More than 130 million American workers are protected (or "covered") by the Fair Labor Standards Act (FLSA), which is enforced by the Wage and Hour Division of the U.S. Department of Labor. The FLSA controls the wages and hours an employee is allowed to work each work-week. It sets a minimum wage standard, provides for maximum hours to be worked, and requires that overtime pay be paid to employees working in excess of 40 hours per week. It also provides rules and penalties for unpaid wages. Finally, the FLSA also creates rules regarding unequal pay based upon the sex of the employee.
Let me help you receive the overtime or unpaid wages you are due from your employer. To schedule a consultation with an attorney experienced with the Fair Labor Standards Act, call (904) 619-9281 ore-mail me now.
Who is Covered by the FLSA: There are two ways in which an employee can be covered by the law: "enterprise coverage" and "individual coverage."
Enterprise Coverage:Employees who work for certain businesses or organizations (or "enterprises") are covered by the FLSA. These enterprises, which must have at least two employees, are:
those that have an annual dollar volume of sales or business done of at least $500,000;
hospitals, businesses providing medical or nursing care for residents, schools and preschools, and government agencies.
Individual Coverage:Even when there is no enterprise coverage, employees are protected by the FLSA if their work regularly involves them in commerce between States ("interstate commerce"). The FLSA covers individual workers who are "engaged in commerce or in the production of goods for commerce."
Examples of employees who are involved in interstate commerce include those who: produce goods (such as a worker assembling components in a factory or a secretary typing letters in an office) that will be sent out of state, regularly make telephone calls to persons located in other States, handle records of interstate transactions, travel to other States on their jobs, and do janitorial work in buildings where goods are produced for shipment outside the State.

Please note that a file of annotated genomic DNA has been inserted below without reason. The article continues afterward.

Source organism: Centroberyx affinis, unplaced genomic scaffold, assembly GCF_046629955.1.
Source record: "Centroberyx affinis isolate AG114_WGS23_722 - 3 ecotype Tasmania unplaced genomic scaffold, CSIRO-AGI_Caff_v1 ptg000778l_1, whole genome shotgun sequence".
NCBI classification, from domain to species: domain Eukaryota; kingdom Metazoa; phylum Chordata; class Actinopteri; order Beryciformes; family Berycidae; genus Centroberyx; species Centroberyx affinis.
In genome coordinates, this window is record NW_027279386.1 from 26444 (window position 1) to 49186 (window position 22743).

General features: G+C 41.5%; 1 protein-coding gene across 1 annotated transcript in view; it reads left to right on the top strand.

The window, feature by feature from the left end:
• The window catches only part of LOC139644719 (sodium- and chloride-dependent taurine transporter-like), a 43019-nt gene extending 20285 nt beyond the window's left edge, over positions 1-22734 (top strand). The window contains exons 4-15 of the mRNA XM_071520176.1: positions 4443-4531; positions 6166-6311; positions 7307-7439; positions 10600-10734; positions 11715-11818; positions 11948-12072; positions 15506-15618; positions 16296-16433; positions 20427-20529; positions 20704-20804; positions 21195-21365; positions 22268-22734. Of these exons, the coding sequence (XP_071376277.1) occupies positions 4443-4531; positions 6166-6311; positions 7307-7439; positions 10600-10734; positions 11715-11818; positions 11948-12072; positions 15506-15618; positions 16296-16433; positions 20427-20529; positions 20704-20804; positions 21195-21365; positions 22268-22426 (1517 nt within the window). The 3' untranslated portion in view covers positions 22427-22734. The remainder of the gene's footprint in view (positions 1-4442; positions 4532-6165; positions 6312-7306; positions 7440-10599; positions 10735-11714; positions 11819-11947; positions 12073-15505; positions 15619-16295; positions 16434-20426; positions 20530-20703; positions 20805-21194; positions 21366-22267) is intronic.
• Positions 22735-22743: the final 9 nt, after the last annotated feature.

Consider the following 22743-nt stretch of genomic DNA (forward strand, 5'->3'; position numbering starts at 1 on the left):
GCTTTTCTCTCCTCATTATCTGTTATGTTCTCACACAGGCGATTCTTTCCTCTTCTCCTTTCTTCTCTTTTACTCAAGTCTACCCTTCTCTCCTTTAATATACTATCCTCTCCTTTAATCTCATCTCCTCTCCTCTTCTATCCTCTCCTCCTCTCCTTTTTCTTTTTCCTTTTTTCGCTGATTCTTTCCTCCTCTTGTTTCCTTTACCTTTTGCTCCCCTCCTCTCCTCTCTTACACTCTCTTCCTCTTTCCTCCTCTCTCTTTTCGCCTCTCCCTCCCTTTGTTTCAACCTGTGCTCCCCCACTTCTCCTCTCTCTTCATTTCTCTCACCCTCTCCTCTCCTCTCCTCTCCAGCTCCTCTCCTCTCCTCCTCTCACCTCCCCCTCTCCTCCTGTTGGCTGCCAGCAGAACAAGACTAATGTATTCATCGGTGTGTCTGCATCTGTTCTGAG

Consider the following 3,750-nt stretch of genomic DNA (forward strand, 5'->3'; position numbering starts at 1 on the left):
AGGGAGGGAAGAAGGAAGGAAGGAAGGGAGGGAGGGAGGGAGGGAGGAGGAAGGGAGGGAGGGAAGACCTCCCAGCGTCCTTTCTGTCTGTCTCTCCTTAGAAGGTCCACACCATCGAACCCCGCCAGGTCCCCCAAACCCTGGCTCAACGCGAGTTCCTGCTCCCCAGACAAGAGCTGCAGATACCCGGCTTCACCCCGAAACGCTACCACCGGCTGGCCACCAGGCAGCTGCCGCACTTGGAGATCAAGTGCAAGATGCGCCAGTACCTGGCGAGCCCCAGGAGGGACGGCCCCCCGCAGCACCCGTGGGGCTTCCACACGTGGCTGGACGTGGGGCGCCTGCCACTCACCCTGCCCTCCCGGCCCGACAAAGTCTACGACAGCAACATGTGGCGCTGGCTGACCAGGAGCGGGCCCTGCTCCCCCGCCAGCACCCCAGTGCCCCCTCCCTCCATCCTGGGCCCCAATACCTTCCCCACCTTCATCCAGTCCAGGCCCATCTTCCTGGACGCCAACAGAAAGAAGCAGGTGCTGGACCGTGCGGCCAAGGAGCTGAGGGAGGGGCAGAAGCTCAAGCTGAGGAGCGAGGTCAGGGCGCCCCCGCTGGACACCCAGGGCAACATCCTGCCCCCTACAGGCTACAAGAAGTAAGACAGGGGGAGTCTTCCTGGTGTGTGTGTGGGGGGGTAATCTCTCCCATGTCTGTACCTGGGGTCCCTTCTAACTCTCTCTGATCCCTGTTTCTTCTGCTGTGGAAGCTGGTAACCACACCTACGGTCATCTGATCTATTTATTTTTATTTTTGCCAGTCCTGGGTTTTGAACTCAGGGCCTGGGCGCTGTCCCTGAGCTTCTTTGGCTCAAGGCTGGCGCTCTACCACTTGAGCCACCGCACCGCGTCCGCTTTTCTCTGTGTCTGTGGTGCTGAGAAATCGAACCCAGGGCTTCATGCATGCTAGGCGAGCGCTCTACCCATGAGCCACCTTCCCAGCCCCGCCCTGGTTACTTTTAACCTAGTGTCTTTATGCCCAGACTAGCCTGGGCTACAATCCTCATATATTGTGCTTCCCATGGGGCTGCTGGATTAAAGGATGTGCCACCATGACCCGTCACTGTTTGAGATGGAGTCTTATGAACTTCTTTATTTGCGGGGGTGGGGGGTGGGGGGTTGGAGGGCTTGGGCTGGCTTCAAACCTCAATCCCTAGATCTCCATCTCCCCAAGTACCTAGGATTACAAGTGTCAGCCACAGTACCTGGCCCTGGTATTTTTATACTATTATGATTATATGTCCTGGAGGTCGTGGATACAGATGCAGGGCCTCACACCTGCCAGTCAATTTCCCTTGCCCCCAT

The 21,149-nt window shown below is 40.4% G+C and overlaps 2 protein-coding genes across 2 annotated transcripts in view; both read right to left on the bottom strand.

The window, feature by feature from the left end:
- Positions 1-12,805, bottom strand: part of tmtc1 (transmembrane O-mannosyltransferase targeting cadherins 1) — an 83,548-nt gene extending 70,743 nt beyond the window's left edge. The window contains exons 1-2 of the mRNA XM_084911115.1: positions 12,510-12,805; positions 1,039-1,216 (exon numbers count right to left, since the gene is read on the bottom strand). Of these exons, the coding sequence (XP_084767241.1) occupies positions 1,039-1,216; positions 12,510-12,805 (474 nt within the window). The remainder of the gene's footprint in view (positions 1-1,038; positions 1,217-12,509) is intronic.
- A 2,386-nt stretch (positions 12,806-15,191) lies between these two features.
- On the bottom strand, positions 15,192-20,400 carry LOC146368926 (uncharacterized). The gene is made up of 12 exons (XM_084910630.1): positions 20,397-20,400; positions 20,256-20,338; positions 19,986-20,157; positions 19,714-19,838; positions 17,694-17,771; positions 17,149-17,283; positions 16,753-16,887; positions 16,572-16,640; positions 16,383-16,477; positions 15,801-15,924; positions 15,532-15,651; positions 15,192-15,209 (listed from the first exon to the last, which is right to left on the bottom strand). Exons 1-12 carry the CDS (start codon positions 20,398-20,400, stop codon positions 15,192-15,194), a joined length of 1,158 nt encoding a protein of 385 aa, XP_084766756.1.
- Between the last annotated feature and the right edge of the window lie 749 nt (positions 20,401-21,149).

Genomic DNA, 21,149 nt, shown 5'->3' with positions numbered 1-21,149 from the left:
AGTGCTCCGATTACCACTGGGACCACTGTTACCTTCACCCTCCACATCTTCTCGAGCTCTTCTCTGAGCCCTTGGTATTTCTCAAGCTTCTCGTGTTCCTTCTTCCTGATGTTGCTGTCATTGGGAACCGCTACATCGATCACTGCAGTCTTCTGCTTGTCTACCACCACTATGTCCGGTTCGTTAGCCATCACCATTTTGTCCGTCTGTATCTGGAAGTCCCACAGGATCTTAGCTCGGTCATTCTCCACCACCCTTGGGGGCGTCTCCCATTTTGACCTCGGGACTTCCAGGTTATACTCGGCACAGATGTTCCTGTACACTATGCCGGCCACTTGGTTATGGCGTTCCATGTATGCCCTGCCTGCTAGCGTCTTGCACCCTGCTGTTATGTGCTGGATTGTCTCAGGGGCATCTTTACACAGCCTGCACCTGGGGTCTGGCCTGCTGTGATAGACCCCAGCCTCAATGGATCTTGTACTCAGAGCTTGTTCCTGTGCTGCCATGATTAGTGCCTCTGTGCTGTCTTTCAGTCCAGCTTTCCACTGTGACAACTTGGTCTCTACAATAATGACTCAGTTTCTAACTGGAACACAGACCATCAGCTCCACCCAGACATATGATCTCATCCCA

Also, domestic service workers (such as housekeepers, full-time babysitters, and cooks) are normally covered by the law.
Exemptions:There are many positions and job types that are not covered by the FLSA. Some of these positions have exceptions, while others do not. Because there are so many exempted positions and the exceptions are very complicated, you should consult an attorney to determine if you are considered an exempt employee or whether you fit within an exception to the exemption.
Some of the categories of exempt employees cover those individuals who are employed in the following occupations:
A bona fide executive, administrative, or professional capacity (including any employee employed in the capacity of academic administrative personnel or teacher in elementary or secondary schools), or
in the capacity of outside salesman; or
any employee employed by an establishment which is an amusement or recreational establishment, organized camp, or religious or nonprofit educational conference center; or
any employee employed in the catching, taking, propagating, harvesting, cultivating, or farming of any type of fish, shellfish, crustacea, sponges, seaweeds or other aquatic forms of animal and vegetable life or in the first processing, canning or packing any of these products; or
any employee employed in agriculture.
A dedicated, caring, thorough, and aggressive attorney you can trust.
To schedule a consultation to learn more about whether you                                             are due overtime, please feel free to contact me today.